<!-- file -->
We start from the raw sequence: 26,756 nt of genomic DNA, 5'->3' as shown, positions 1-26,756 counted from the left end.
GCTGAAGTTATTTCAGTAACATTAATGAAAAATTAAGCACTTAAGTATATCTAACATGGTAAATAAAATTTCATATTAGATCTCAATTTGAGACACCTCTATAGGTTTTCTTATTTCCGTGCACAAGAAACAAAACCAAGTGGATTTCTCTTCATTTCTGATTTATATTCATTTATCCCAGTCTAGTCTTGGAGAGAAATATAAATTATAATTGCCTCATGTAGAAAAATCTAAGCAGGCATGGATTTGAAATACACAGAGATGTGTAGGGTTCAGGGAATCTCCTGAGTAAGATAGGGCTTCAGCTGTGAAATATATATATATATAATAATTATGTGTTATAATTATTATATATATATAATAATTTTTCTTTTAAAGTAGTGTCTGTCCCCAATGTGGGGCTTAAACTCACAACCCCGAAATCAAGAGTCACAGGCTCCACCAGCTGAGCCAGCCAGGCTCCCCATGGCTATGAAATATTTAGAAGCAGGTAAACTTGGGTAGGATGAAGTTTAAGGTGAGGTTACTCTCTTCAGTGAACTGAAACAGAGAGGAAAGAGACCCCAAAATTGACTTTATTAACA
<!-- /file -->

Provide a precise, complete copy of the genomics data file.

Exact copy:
We start from the raw sequence: 26,756 nt of genomic DNA, 5'->3' as shown, positions 1-26,756 counted from the left end.
GCTGAAGTTATTTCAGTAACATTAATGAAAAATTAAGCACTTAAGTATATCTAACATGGTAAATAAAATTTCATATTAGATCTCAATTTGAGACACCTCTATAGGTTTTCTTATTTCCGTGCACAAGAAACAAAACCAAGTGGATTTCTCTTCATTTCTGATTTATATTCATTTATCCCAGTCTAGTCTTGGAGAGAAATATAAATTATAATTGCCTCATGTAGAAAAATCTAAGCAGGCATGGATTTGAAATACACAGAGATGTGTAGGGTTCAGGGAATCTCCTGAGTAAGATAGGGCTTCAGCTGTGAAATATATATATATATAATAATTATGTGTTATAATTATTATATATATATAATAATTTTTCTTTTAAAGTAGTGTCTGTCCCCAATGTGGGGCTTAAACTCACAACCCCGAAATCAAGAGTCACAGGCTCCACCAGCTGAGCCAGCCAGGCTCCCCATGGCTATGAAATATTTAGAAGCAGGTAAACTTGGGTAGGATGAAGTTTAAGGTGAGGTTACTCTCTTCAGTGAACTGAAACAGAGAGGAAAGAGACCCCAAAATTGACTTTATTAACA